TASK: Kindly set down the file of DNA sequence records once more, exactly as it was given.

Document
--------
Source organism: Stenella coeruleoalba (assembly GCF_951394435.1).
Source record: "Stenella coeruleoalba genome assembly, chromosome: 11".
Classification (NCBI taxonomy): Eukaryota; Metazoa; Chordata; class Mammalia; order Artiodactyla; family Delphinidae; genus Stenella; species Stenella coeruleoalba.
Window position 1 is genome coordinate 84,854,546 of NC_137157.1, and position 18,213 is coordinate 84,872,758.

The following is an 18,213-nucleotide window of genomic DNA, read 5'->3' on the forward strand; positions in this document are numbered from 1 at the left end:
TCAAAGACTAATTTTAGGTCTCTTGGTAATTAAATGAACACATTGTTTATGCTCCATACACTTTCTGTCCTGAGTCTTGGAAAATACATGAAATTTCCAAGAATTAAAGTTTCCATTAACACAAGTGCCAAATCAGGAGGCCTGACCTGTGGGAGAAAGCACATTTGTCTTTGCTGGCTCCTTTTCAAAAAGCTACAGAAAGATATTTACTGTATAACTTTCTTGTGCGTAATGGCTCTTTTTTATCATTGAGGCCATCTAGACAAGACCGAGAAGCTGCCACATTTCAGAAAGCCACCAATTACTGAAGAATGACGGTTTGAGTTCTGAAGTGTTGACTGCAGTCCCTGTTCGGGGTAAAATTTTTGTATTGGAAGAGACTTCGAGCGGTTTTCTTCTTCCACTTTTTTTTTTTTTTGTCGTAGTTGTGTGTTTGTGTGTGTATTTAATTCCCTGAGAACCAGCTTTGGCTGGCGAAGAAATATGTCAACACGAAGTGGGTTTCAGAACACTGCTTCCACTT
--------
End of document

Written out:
Source organism: Stenella coeruleoalba (assembly GCF_951394435.1).
Source record: "Stenella coeruleoalba genome assembly, chromosome: 11".
Classification (NCBI taxonomy): Eukaryota; Metazoa; Chordata; class Mammalia; order Artiodactyla; family Delphinidae; genus Stenella; species Stenella coeruleoalba.
Window position 1 is genome coordinate 84,854,546 of NC_137157.1, and position 18,213 is coordinate 84,872,758.

The following is an 18,213-nucleotide window of genomic DNA, read 5'->3' on the forward strand; positions in this document are numbered from 1 at the left end:
TCAAAGACTAATTTTAGGTCTCTTGGTAATTAAATGAACACATTGTTTATGCTCCATACACTTTCTGTCCTGAGTCTTGGAAAATACATGAAATTTCCAAGAATTAAAGTTTCCATTAACACAAGTGCCAAATCAGGAGGCCTGACCTGTGGGAGAAAGCACATTTGTCTTTGCTGGCTCCTTTTCAAAAAGCTACAGAAAGATATTTACTGTATAACTTTCTTGTGCGTAATGGCTCTTTTTTATCATTGAGGCCATCTAGACAAGACCGAGAAGCTGCCACATTTCAGAAAGCCACCAATTACTGAAGAATGACGGTTTGAGTTCTGAAGTGTTGACTGCAGTCCCTGTTCGGGGTAAAATTTTTGTATTGGAAGAGACTTCGAGCGGTTTTCTTCTTCCACTTTTTTTTTTTTTTGTCGTAGTTGTGTGTTTGTGTGTGTATTTAATTCCCTGAGAACCAGCTTTGGCTGGCGAAGAAATATGTCAACACGAAGTGGGTTTCAGAACACTGCTTCCACTT